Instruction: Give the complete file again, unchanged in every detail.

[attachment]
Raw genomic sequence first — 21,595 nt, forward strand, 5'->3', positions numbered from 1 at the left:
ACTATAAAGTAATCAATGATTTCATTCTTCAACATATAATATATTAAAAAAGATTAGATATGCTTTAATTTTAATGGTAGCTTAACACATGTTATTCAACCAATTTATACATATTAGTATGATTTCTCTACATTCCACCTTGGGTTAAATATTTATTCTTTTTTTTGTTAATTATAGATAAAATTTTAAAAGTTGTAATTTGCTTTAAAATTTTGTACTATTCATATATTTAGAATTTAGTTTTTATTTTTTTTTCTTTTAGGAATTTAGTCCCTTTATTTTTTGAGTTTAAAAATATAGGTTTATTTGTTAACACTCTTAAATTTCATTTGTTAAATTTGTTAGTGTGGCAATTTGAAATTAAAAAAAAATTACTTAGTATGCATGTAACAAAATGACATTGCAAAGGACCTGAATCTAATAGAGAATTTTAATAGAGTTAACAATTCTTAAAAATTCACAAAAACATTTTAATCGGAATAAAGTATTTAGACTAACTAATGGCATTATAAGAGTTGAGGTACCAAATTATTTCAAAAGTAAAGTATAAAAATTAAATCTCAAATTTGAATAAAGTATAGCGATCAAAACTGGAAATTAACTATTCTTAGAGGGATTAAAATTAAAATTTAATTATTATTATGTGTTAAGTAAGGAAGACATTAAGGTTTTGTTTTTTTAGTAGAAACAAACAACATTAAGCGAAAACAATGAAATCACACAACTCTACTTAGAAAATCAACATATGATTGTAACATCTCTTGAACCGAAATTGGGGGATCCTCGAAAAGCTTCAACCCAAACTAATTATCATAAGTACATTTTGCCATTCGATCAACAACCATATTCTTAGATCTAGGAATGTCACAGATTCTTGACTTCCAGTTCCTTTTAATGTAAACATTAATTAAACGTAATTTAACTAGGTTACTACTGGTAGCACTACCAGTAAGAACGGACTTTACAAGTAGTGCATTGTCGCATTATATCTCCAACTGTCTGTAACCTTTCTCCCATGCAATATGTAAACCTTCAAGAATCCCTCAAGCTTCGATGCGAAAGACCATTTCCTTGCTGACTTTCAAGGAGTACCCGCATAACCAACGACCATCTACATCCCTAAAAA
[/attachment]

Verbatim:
Raw genomic sequence first — 21,595 nt, forward strand, 5'->3', positions numbered from 1 at the left:
ACTATAAAGTAATCAATGATTTCATTCTTCAACATATAATATATTAAAAAAGATTAGATATGCTTTAATTTTAATGGTAGCTTAACACATGTTATTCAACCAATTTATACATATTAGTATGATTTCTCTACATTCCACCTTGGGTTAAATATTTATTCTTTTTTTTGTTAATTATAGATAAAATTTTAAAAGTTGTAATTTGCTTTAAAATTTTGTACTATTCATATATTTAGAATTTAGTTTTTATTTTTTTTTCTTTTAGGAATTTAGTCCCTTTATTTTTTGAGTTTAAAAATATAGGTTTATTTGTTAACACTCTTAAATTTCATTTGTTAAATTTGTTAGTGTGGCAATTTGAAATTAAAAAAAAATTACTTAGTATGCATGTAACAAAATGACATTGCAAAGGACCTGAATCTAATAGAGAATTTTAATAGAGTTAACAATTCTTAAAAATTCACAAAAACATTTTAATCGGAATAAAGTATTTAGACTAACTAATGGCATTATAAGAGTTGAGGTACCAAATTATTTCAAAAGTAAAGTATAAAAATTAAATCTCAAATTTGAATAAAGTATAGCGATCAAAACTGGAAATTAACTATTCTTAGAGGGATTAAAATTAAAATTTAATTATTATTATGTGTTAAGTAAGGAAGACATTAAGGTTTTGTTTTTTTAGTAGAAACAAACAACATTAAGCGAAAACAATGAAATCACACAACTCTACTTAGAAAATCAACATATGATTGTAACATCTCTTGAACCGAAATTGGGGGATCCTCGAAAAGCTTCAACCCAAACTAATTATCATAAGTACATTTTGCCATTCGATCAACAACCATATTCTTAGATCTAGGAATGTCACAGATTCTTGACTTCCAGTTCCTTTTAATGTAAACATTAATTAAACGTAATTTAACTAGGTTACTACTGGTAGCACTACCAGTAAGAACGGACTTTACAAGTAGTGCATTGTCGCATTATATCTCCAACTGTCTGTAACCTTTCTCCCATGCAATATGTAAACCTTCAAGAATCCCTCAAGCTTCGATGCGAAAGACCATTTCCTTGCTGACTTTCAAGGAGTACCCGCATAACCAACGACCATCTACATCCCTAAAAA